In the next few months, close to $20 billion will be disbursed by the government for farmers hurt by the COVID-19 pandemic, but some farmers are worried that they won’t see all the financial relief they need from Washington.
KX News shares the frustrations of farmers and what they want to see happen next.
“It’s actually a double blow. There has been no recovery,” said Mark Watne, President of North Dakota Farmers Union.
Over the last two years, $28 billion was administered to farmers to aid with damages from the U.S. trade war with China. But most of that money went to larger farms and bypassed traditional small and medium-sized farms.
“We have not gotten the markets back, we’ve seen a little bit of trade. Our prices are lower than they were even a year ago right now,” said Watne.
Watne says now, producers are dealing with the ramifications from the coronavirus pandemic. And just like during the trade war bailout, many farms don’t think they will see as nearly as much money as they should.
He added, “Larger farms tend to get support on many more acres and on much more of their production than a smaller farmer may. And a lot of the smaller farmers fall into the category of the payment limits and is some respect aren’t compensated enough.”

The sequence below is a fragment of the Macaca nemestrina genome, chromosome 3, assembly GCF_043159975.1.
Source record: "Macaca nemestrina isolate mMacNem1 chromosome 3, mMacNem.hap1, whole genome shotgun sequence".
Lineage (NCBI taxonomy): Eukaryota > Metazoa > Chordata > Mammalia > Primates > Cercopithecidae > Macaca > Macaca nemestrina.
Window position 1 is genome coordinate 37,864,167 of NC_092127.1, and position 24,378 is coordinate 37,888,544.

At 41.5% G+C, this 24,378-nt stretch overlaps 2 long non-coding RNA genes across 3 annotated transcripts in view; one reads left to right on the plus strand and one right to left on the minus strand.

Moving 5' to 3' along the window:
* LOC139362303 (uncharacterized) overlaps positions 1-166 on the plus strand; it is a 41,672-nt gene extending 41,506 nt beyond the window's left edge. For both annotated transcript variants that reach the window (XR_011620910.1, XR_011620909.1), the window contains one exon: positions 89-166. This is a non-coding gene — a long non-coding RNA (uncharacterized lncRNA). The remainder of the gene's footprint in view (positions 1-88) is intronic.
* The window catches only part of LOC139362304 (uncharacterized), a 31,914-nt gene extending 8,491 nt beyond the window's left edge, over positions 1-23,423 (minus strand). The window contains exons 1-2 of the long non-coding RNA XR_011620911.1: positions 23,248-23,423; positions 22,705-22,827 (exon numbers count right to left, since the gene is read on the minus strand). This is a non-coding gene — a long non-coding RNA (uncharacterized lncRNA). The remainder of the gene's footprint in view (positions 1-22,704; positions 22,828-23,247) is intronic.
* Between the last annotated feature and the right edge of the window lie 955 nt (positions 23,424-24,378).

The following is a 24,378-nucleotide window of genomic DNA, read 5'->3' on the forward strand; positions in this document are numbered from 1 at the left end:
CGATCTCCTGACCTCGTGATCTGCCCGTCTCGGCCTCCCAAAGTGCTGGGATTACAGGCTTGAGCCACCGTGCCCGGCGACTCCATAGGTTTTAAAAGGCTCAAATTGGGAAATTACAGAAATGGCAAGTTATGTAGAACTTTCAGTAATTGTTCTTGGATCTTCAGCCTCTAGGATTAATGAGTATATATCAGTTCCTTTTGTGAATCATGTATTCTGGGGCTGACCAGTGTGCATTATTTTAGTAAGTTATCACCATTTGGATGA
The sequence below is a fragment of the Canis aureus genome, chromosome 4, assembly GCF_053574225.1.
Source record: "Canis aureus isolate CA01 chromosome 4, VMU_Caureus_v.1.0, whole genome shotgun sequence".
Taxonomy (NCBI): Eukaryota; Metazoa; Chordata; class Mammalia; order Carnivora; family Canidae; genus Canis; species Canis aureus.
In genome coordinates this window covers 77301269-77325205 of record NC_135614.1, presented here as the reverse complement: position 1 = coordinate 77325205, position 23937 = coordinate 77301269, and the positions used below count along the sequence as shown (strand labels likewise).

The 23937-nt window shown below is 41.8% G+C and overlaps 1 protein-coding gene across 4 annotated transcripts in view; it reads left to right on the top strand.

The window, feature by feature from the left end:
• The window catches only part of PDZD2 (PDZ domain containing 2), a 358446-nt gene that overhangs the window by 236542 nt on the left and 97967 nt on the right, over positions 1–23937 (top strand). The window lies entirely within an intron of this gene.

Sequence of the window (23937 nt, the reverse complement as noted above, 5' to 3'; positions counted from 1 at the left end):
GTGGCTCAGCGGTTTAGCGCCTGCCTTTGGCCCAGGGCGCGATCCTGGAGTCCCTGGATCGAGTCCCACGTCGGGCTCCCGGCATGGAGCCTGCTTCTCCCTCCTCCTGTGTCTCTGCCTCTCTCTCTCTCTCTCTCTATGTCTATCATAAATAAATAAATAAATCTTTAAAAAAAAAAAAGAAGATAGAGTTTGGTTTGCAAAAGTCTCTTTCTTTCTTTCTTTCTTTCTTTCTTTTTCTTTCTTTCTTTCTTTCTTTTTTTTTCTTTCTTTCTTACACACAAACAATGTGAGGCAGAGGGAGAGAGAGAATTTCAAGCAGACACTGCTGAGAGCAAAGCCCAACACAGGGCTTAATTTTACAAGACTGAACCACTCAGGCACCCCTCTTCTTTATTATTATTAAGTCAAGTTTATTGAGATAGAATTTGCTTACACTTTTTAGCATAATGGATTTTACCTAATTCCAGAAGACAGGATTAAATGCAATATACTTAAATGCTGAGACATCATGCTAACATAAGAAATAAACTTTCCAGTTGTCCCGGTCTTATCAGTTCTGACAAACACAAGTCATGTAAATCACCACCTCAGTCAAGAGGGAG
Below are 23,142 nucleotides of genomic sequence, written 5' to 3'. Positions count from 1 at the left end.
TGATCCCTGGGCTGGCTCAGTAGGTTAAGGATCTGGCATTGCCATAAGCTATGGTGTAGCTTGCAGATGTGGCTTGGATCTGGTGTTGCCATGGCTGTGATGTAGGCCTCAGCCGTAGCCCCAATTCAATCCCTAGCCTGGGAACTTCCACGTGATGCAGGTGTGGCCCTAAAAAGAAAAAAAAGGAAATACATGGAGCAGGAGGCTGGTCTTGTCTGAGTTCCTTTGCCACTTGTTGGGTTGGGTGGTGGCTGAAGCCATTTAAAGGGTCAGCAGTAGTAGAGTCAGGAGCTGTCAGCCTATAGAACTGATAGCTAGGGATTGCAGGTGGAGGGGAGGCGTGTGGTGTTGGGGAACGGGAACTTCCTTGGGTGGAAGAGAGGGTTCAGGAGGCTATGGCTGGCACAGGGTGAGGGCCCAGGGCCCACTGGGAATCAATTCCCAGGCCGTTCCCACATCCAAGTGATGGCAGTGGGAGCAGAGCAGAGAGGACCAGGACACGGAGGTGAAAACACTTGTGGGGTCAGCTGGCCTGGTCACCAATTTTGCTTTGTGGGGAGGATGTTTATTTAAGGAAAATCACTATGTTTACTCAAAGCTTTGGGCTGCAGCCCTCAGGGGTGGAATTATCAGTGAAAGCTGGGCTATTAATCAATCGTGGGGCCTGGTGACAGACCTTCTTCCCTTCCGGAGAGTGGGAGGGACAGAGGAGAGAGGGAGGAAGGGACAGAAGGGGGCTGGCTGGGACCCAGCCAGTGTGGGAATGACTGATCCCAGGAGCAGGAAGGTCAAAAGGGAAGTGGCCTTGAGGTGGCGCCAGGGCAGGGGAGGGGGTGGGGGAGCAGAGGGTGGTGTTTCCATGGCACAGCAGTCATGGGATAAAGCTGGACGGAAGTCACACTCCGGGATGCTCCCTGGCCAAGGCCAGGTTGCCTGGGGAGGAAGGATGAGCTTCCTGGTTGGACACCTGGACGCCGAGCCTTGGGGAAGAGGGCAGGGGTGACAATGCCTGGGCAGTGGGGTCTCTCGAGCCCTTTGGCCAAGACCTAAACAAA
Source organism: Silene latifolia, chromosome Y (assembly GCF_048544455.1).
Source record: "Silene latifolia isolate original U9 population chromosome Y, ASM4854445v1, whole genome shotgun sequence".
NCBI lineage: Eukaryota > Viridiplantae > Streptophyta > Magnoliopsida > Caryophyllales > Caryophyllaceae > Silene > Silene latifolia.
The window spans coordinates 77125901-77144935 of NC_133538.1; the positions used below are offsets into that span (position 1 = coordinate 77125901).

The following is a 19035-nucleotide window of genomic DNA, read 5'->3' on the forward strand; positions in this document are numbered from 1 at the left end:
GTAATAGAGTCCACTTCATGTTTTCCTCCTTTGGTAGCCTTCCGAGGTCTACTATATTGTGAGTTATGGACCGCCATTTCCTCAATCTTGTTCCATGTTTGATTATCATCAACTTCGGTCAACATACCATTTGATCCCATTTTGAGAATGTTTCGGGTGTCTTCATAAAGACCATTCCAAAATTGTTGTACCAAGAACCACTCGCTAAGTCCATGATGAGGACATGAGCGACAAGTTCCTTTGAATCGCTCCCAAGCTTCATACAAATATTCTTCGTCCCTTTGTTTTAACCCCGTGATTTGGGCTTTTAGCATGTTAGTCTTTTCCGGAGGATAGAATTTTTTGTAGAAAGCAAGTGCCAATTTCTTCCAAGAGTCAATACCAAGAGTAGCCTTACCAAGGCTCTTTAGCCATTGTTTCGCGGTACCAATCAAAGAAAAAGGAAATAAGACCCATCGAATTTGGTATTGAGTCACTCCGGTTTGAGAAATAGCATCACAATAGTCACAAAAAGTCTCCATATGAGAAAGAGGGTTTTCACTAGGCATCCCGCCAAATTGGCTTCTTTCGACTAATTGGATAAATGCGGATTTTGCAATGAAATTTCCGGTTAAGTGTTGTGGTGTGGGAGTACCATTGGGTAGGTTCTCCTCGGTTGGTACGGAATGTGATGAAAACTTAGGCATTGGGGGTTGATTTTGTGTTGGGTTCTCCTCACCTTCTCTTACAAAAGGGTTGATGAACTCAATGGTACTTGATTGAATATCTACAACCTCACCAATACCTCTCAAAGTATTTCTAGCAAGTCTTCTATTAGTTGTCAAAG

U.S. Agriculture Secretary Sonny Perdue defended the trade war bailout and the payments to farmers that were based on the number of crops produced in 2018, and by planted acreage in 2019.
“Most of our production in America is done by large farmers. That’s just the way it happens. These are awards based on the production, but we did try. We’ve got payment limits that cut people off,” said Perdue.
But those payment limits don’t always cut people off. The limit, or the cap, designed specifically for the biggest operators, used to be $125,000 per person or legal entity. But that cap was raised last year to $250,000. North Dakota farmer Tyler Stafslien says until Congress changes how they design a farm bill, smaller farms will continue to suffer.
“They are kind of putting a band-aid on a gushing wound. It somewhat helps, but it’s certainly not making us whole,” said Stafslien.
For now, many farmers are looking forward to planting spring crops and hoping the market will be there to sell. But until then, a government check may just have to do.
According to an economics report, U.S. farmers are expected to lose $20 billion in net income in 2020.